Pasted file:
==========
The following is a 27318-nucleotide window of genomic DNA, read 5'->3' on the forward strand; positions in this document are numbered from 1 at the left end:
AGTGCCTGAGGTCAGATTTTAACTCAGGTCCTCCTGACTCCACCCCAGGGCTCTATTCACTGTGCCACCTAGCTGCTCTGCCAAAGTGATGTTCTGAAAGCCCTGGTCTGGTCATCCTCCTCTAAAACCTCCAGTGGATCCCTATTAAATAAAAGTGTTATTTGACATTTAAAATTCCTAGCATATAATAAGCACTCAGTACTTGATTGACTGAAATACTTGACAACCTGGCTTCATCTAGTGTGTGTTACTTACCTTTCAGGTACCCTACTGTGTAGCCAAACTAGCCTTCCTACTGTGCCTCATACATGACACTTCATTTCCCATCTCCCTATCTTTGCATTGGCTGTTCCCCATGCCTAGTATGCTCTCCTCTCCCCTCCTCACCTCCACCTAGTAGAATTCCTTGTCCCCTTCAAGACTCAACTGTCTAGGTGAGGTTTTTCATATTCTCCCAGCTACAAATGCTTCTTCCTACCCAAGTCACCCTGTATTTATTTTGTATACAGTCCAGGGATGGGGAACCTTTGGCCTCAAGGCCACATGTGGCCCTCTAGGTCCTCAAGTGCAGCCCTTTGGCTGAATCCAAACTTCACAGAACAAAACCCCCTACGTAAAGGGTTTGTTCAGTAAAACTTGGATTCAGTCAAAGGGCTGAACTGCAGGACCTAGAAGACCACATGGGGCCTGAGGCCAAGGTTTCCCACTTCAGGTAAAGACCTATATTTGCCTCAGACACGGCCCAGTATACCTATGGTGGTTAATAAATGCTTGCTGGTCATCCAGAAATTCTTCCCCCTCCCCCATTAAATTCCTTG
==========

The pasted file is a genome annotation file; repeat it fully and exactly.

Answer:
The following is a 27318-nucleotide window of genomic DNA, read 5'->3' on the forward strand; positions in this document are numbered from 1 at the left end:
AGTGCCTGAGGTCAGATTTTAACTCAGGTCCTCCTGACTCCACCCCAGGGCTCTATTCACTGTGCCACCTAGCTGCTCTGCCAAAGTGATGTTCTGAAAGCCCTGGTCTGGTCATCCTCCTCTAAAACCTCCAGTGGATCCCTATTAAATAAAAGTGTTATTTGACATTTAAAATTCCTAGCATATAATAAGCACTCAGTACTTGATTGACTGAAATACTTGACAACCTGGCTTCATCTAGTGTGTGTTACTTACCTTTCAGGTACCCTACTGTGTAGCCAAACTAGCCTTCCTACTGTGCCTCATACATGACACTTCATTTCCCATCTCCCTATCTTTGCATTGGCTGTTCCCCATGCCTAGTATGCTCTCCTCTCCCCTCCTCACCTCCACCTAGTAGAATTCCTTGTCCCCTTCAAGACTCAACTGTCTAGGTGAGGTTTTTCATATTCTCCCAGCTACAAATGCTTCTTCCTACCCAAGTCACCCTGTATTTATTTTGTATACAGTCCAGGGATGGGGAACCTTTGGCCTCAAGGCCACATGTGGCCCTCTAGGTCCTCAAGTGCAGCCCTTTGGCTGAATCCAAACTTCACAGAACAAAACCCCCTACGTAAAGGGTTTGTTCAGTAAAACTTGGATTCAGTCAAAGGGCTGAACTGCAGGACCTAGAAGACCACATGGGGCCTGAGGCCAAGGTTTCCCACTTCAGGTAAAGACCTATATTTGCCTCAGACACGGCCCAGTATACCTATGGTGGTTAATAAATGCTTGCTGGTCATCCAGAAATTCTTCCCCCTCCCCCATTAAATTCCTTG